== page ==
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August 21, 2017 6:00 PM, EDT
Funding Plan Must Continue Absent Infrastructure Council, Stakeholders Say
Donald Trump Andrew Harrer/Bloomberg News

The White House’s recent announcement that an advisory council on infrastructure matters would not convene as planned should not derail efforts to achieve a long-term funding fix for the country’s roads and bridges, policymakers and freight groups said.

“The need to modernize our infrastructure is still there,” Rep. Sam Graves (R-Mo.), chairman of the Highways and Transit Subcommittee, said in a statement to Transport Topics on Aug. 21.

“Nothing that’s happened in the past week changes the American public’s feeling that rebuilding our highways, bridges, dams and ports remains a national priority,” Graves added while emphasizing a commitment on the part of members of Congress and the administration to develop a “prudent, long-term infrastructure” funding package.

Graves is among the few senior Republican transportation policymakers in the House ensuring stakeholders this month of plans to debate an infrastructure funding bill in the fall. However, a busy legislative calendar dims the prospects in Congress for considering an infrastructure bill this year. Leaders of the Republican-led House and Senate intend to tackle tax policy before taking up infrastructure matters.

Around the commercial transportation sector, several groups insisted the goal of approving a long-term funding bill for major infrastructure projects must continue despite setbacks out of the White House. These groups had anticipated the infrastructure council would create momentum on advancing a $1 trillion, 10-year measure.

But not all is lost, said David Bauer, senior vice president of government relations at the American Road and Transportation Builders Association.

Nothing that’s happened in the past week changes the American public’s feeling that rebuilding our highways, bridges, dams and ports remains a national priority.

Rep. Sam Graves

“With all the folks in the agencies and in the White House involved with infrastructure, I don’t think there is a shortage of qualified people to work on an infrastructure package,” Bauer said.

Sean McNally, a spokesperson for American Trucking Associations, added that the council’s existence is “immaterial to the needs we face in improving our roads and bridges.”

“From the earliest days of this administration, ATA has been engaged with the White House on the need to invest more in our roads and bridges — including forming our own CEO-level Infrastructure Task Force and charging it with helping craft a vision for addressing our pressing infrastructure needs. Members of that Task Force have met with President Trump and other administration officials in an ongoing basis,” McNally told TT. “ATA remains focused on getting Congress and the administration to move forward on this critically important issue.”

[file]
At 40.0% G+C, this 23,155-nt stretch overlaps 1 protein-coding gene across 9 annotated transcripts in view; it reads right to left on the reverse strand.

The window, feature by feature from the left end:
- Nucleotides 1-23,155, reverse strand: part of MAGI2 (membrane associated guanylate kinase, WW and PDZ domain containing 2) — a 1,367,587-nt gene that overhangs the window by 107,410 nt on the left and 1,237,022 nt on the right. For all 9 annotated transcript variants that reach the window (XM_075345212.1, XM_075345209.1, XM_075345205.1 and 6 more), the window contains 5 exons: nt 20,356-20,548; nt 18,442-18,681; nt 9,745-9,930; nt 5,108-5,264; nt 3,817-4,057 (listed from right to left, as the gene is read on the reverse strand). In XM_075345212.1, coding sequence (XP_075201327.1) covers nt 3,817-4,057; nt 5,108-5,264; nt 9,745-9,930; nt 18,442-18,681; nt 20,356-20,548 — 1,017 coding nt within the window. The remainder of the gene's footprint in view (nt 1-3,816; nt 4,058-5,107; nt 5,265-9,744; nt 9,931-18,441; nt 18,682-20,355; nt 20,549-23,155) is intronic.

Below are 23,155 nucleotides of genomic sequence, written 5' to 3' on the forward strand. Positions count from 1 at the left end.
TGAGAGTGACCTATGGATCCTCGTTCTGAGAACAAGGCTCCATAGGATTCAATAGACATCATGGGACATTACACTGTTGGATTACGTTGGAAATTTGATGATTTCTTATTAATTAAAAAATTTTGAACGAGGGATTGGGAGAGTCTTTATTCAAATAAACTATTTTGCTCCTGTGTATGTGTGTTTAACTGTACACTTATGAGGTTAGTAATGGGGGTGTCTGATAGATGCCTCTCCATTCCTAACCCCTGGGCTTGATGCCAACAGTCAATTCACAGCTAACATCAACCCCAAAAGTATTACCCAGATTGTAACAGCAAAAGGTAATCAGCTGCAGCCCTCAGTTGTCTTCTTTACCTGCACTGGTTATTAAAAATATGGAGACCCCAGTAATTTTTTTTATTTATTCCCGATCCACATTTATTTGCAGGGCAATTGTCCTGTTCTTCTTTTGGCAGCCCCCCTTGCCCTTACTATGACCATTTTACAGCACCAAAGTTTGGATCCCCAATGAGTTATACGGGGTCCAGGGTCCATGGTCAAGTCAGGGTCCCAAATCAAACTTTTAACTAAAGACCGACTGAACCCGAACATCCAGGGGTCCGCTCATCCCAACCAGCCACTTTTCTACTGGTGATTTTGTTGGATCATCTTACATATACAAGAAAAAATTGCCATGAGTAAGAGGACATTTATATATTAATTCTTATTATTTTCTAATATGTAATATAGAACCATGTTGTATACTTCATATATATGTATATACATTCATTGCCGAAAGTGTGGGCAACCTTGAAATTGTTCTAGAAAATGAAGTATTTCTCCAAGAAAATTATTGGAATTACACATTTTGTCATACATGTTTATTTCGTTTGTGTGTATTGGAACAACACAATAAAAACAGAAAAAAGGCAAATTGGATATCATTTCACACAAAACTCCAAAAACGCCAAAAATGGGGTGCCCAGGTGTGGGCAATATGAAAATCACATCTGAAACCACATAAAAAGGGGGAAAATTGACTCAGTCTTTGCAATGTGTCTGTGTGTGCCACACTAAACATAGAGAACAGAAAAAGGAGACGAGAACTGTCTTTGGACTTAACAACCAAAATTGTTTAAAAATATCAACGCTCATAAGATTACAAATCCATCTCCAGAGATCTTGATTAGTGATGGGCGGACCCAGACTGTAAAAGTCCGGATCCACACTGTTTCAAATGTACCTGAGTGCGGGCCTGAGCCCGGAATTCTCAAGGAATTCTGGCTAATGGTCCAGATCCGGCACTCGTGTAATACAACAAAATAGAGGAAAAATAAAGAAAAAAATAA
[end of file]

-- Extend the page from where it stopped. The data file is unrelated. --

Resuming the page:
The short-lived idea of an infrastructure advisory council fell apart amid the fallout stemming from President Donald Trump’s responses to violent demonstrations in Charlottesville, Va., this month. After Trump responded disjointedly about circumstances surrounding the demonstrations during an Aug. 15 press conference at Trump Tower, leading business executives opted to disassociate themselves with the president.

The heads of industries began stepping down from the White House’s American Manufacturing Council and Strategic and Policy Forum. Trump responded by disbanding the councils and not moving forward with the infrastructure group.

Trump had issued an executive order in July to establish a 15-member advisory council to help White House officials draft an infrastructure proposal that would find “methods to increase public-private partnerships for infrastructure projects, including appropriate statutory or regulatory changes.” The council’s target was $1 trillion over a decade for large-scale projects.

Yet, the council drew harsh criticism almost immediately from the nongovernmental group Food & Water Watch, which sued the president. The group took issue with the infrastructure council’s leadership: billionaires Richard LeFrak and Steven Roth. The developers assisting Trump on infrastructure matters stood to benefit from any policy they proposed, the group alleged.

Since the presidential campaign, Trump has pledged to modernize the airports, highways and freight hubs he described as being of “Third World” status. Trump also bragged about his real estate and construction bona fides, and insisted private sector executives have greater qualifications for advancing infrastructure projects.

Earlier this year, the administration indicated it would propose a plan aimed at drumming up $800 billion from investors through $200 billion in federal funding. Trump also signed an executive order seeking to speed infrastructure development by setting a two-year goal for completion of the permitting process and rolling back environmental rules.

To be sure, Democrats have rejected Trump’s affinity with private sector involvement. In January, Democrats in the Senate unveiled a $1 trillion infrastructure funding blueprint that would be backed primarily by federal dollars.

Meanwhile, the American Society of Civil Engineers has projected a $2 trillion shortfall over the next decade for infrastructure projects in need of upgrades.